Although 5G technology is gaining momentum in the smartphone industry, there are also conspiracy theories that link the tech with the Novel Coronavirus. Well, if there are people who are naive enough to believe that 5G is the cause of inception for the Coronavirus, then surely there are customers for this completely “anti-5G” USB stick.

The 5GBioShield USB Key is apparently a device that “provides protection for your home and family”, according to the manufacturer’s website. On the other hand, it is nothing more than a mere 128MB USB drive that costs £339 (~$420).

“We consider it to be a scam,” said the Operations Director of London Trading Standards, Stephen Knight. He further went on to say that, “People who are vulnerable need protection from this kind of unscrupulous trading,”.

The manufacturers of the 5GBioShield USB Key, BioShield Distribution stated earlier that they developed the device with the help of their “research”. However, following the latest events, officials from the company have not responded.

Now, according to the manufacturers, the “holographic nano-layer catalyzer” is the technology behind the device. Apparently, this technology is to protect users from the “harmful effects of imbalanced electric radiation”.

However, Pen Test Partners, a company specializing in the teardown of electronic devices to find security vulnerabilities took apart the 5GBioShield to check for the said “quantum” technology.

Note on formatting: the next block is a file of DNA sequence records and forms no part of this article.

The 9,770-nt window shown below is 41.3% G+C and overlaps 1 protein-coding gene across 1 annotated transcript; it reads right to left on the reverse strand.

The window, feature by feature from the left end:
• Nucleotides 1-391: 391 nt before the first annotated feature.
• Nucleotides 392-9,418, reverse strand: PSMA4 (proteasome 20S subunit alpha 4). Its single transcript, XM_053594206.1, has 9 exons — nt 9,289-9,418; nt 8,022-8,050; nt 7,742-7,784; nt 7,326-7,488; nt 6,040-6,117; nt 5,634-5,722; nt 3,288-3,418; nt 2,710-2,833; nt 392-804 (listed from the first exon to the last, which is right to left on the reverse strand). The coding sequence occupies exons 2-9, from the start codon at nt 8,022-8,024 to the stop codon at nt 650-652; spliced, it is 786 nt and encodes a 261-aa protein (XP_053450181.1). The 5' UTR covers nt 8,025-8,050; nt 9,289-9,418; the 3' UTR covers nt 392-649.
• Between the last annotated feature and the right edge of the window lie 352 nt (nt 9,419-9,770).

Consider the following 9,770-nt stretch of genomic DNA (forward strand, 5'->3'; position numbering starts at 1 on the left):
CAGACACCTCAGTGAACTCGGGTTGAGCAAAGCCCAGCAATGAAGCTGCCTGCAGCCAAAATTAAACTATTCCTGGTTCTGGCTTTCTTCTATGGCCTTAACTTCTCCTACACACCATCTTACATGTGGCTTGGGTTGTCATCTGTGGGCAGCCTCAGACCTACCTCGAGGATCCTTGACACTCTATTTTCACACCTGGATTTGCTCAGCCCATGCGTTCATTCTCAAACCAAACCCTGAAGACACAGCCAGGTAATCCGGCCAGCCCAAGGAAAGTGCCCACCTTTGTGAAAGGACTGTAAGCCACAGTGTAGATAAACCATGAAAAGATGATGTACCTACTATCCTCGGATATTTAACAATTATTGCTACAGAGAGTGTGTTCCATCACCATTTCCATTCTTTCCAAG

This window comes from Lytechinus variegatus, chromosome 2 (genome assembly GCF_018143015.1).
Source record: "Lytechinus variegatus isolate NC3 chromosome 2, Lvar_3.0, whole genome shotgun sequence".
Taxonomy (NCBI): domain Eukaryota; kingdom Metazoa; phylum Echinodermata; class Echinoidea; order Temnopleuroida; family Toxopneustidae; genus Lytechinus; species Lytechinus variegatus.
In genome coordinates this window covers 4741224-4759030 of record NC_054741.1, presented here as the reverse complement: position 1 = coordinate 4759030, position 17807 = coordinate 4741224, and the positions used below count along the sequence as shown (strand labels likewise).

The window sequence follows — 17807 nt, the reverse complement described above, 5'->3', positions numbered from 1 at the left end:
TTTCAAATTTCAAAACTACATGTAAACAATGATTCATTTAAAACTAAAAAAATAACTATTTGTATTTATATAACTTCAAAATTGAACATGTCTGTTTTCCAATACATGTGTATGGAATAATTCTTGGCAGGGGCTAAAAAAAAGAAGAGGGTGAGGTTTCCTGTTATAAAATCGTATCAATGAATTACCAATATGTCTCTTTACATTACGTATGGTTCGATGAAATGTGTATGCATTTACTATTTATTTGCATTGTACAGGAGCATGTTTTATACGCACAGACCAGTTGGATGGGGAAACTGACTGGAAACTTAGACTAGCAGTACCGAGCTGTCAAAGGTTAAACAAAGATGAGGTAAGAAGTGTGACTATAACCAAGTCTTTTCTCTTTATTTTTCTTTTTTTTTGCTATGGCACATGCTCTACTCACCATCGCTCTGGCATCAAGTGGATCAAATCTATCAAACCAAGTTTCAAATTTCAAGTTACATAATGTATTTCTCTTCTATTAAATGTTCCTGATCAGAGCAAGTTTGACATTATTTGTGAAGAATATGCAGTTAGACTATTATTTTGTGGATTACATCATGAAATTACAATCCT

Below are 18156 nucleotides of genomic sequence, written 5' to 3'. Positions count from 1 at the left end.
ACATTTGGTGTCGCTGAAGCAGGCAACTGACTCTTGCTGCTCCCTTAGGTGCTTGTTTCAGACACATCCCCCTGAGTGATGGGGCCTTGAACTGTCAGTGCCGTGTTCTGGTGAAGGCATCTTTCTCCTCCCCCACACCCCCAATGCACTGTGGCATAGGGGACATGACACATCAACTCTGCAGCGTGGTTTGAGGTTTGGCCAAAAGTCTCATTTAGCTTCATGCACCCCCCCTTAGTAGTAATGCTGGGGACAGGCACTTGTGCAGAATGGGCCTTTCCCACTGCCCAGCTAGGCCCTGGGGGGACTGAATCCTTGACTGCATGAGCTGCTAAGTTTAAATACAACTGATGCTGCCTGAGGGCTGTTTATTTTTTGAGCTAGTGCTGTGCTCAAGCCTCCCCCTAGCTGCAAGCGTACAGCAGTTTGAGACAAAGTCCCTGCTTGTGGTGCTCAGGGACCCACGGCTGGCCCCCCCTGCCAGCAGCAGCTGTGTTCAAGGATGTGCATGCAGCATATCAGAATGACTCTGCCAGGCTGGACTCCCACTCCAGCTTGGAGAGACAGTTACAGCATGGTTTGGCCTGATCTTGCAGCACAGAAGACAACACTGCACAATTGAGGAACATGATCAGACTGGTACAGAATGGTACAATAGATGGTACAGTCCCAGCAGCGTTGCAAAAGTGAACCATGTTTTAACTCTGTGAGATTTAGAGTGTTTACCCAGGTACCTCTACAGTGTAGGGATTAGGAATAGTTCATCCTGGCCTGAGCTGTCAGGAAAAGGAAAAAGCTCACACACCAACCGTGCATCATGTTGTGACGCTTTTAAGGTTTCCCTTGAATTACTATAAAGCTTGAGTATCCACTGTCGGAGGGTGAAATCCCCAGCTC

“So what’s different between it and a virtually identical ‘crystal’ USB key available from various suppliers in Shenzhen, China, for around £5 per key?” asked Ken Munro, the chief of Pen Test Partners.

Well, inside the 5GBioShield, there was only a small circular sticker that is generally not present in standard USB sticks.

“Now, we’re not 5G quantum experts but said sticker looks remarkably like one available in sheets from stationery suppliers for less than a penny each,”, says Munro.

So, all these pieces of evidence and the expensive price of the device lead us to believe that this is surely a scam. It seems like BioShield Distribution is using conspiracy theories and heavily capitalizing on those to sell users useless devices like this “anti-5G” USB stick at high prices.

Steven Knight and his team are working with the Action Fraud Squad of the London Police to stop the sale of this device. They also appealed to the court and waiting for an order to take down the company’s website.